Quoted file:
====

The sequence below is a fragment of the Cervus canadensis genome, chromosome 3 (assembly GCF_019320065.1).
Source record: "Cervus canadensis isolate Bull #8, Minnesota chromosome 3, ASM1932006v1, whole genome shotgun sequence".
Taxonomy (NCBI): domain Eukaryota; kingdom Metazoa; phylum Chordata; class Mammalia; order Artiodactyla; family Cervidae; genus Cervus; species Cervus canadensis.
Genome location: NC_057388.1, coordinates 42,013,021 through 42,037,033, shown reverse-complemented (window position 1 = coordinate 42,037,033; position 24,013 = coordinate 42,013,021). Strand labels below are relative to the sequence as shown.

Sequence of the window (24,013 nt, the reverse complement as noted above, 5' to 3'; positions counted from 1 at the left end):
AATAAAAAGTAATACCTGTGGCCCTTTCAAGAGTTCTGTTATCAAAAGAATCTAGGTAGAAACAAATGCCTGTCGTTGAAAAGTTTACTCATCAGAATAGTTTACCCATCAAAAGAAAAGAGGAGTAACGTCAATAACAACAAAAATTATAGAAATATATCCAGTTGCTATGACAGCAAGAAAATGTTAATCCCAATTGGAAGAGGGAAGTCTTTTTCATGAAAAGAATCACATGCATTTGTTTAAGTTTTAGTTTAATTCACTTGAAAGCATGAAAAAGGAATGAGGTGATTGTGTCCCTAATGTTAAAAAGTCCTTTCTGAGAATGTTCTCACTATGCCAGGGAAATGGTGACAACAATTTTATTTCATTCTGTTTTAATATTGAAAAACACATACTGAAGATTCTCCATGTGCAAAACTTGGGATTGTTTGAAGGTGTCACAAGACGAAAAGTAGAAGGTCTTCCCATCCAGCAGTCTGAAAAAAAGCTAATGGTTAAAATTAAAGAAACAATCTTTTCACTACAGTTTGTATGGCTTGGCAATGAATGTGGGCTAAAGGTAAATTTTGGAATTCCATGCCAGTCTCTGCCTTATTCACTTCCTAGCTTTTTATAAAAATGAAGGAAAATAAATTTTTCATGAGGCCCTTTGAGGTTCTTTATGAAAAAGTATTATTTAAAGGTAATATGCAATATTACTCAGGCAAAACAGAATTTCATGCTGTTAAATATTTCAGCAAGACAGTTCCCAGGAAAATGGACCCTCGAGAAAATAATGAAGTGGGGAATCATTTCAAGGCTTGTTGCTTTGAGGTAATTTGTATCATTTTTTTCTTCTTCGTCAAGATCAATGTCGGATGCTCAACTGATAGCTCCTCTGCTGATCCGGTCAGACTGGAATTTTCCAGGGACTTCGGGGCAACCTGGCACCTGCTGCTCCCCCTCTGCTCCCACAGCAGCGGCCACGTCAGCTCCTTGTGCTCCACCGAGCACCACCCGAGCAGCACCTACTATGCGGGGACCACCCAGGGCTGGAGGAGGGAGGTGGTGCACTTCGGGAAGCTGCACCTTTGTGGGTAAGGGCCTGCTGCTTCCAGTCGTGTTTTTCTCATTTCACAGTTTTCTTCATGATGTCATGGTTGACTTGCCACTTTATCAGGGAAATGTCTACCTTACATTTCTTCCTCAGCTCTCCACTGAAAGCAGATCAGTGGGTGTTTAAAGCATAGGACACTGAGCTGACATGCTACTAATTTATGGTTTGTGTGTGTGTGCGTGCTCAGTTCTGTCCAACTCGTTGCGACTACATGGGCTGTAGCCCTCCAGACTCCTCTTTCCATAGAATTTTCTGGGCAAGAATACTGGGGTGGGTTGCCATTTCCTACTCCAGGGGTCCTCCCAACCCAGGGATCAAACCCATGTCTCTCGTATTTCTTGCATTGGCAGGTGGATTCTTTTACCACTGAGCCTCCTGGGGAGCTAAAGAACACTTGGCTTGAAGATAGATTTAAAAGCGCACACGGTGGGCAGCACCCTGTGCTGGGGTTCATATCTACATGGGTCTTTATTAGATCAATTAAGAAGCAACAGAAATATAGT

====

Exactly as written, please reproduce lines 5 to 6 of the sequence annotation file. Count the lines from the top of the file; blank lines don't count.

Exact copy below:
Sequence of the window (24,013 nt, the reverse complement as noted above, 5' to 3'; positions counted from 1 at the left end):
AATAAAAAGTAATACCTGTGGCCCTTTCAAGAGTTCTGTTATCAAAAGAATCTAGGTAGAAACAAATGCCTGTCGTTGAAAAGTTTACTCATCAGAATAGTTTACCCATCAAAAGAAAAGAGGAGTAACGTCAATAACAACAAAAATTATAGAAATATATCCAGTTGCTATGACAGCAAGAAAATGTTAATCCCAATTGGAAGAGGGAAGTCTTTTTCATGAAAAGAATCACATGCATTTGTTTAAGTTTTAGTTTAATTCACTTGAAAGCATGAAAAAGGAATGAGGTGATTGTGTCCCTAATGTTAAAAAGTCCTTTCTGAGAATGTTCTCACTATGCCAGGGAAATGGTGACAACAATTTTATTTCATTCTGTTTTAATATTGAAAAACACATACTGAAGATTCTCCATGTGCAAAACTTGGGATTGTTTGAAGGTGTCACAAGACGAAAAGTAGAAGGTCTTCCCATCCAGCAGTCTGAAAAAAAGCTAATGGTTAAAATTAAAGAAACAATCTTTTCACTACAGTTTGTATGGCTTGGCAATGAATGTGGGCTAAAGGTAAATTTTGGAATTCCATGCCAGTCTCTGCCTTATTCACTTCCTAGCTTTTTATAAAAATGAAGGAAAATAAATTTTTCATGAGGCCCTTTGAGGTTCTTTATGAAAAAGTATTATTTAAAGGTAATATGCAATATTACTCAGGCAAAACAGAATTTCATGCTGTTAAATATTTCAGCAAGACAGTTCCCAGGAAAATGGACCCTCGAGAAAATAATGAAGTGGGGAATCATTTCAAGGCTTGTTGCTTTGAGGTAATTTGTATCATTTTTTTCTTCTTCGTCAAGATCAATGTCGGATGCTCAACTGATAGCTCCTCTGCTGATCCGGTCAGACTGGAATTTTCCAGGGACTTCGGGGCAACCTGGCACCTGCTGCTCCCCCTCTGCTCCCACAGCAGCGGCCACGTCAGCTCCTTGTGCTCCACCGAGCACCACCCGAGCAGCACCTACTATGCGGGGACCACCCAGGGCTGGAGGAGGGAGGTGGTGCACTTCGGGAAGCTGCACCTTTGTGGGTAAGGGCCTGCTGCTTCCAGTCGTGTTTTTCTCATTTCACAGTTTTCTTCATGATGTCATGGTTGACTTGCCACTTTATCAGGGAAATGTCTACCTTACATTTCTTCCTCAGCTCTCCACTGAAAGCAGATCAGTGGGTGTTTAAAGCATAGGACACTGAGCTGACATGCTACTAATTTATGGTTTGTGTGTGTGTGCGTGCTCAGTTCTGTCCAACTCGTTGCGACTACATGGGCTGTAGCCCTCCAGACTCCTCTTTCCATAGAATTTTCTGGGCAAGAATACTGGGGTGGGTTGCCATTTCCTACTCCAGGGGTCCTCCCAACCCAGGGATCAAACCCATGTCTCTCGTATTTCTTGCATTGGCAGGTGGATTCTTTTACCACTGAGCCTCCTGGGGAGCTAAAGAACACTTGGCTTGAAGATAGATTTAAAAGCGCACACGGTGGGCAGCACCCTGTGCTGGGGTTCATATCTACATGGGTCTTTATTAGATCAATTAAGAAGCAACAGAAATATAGT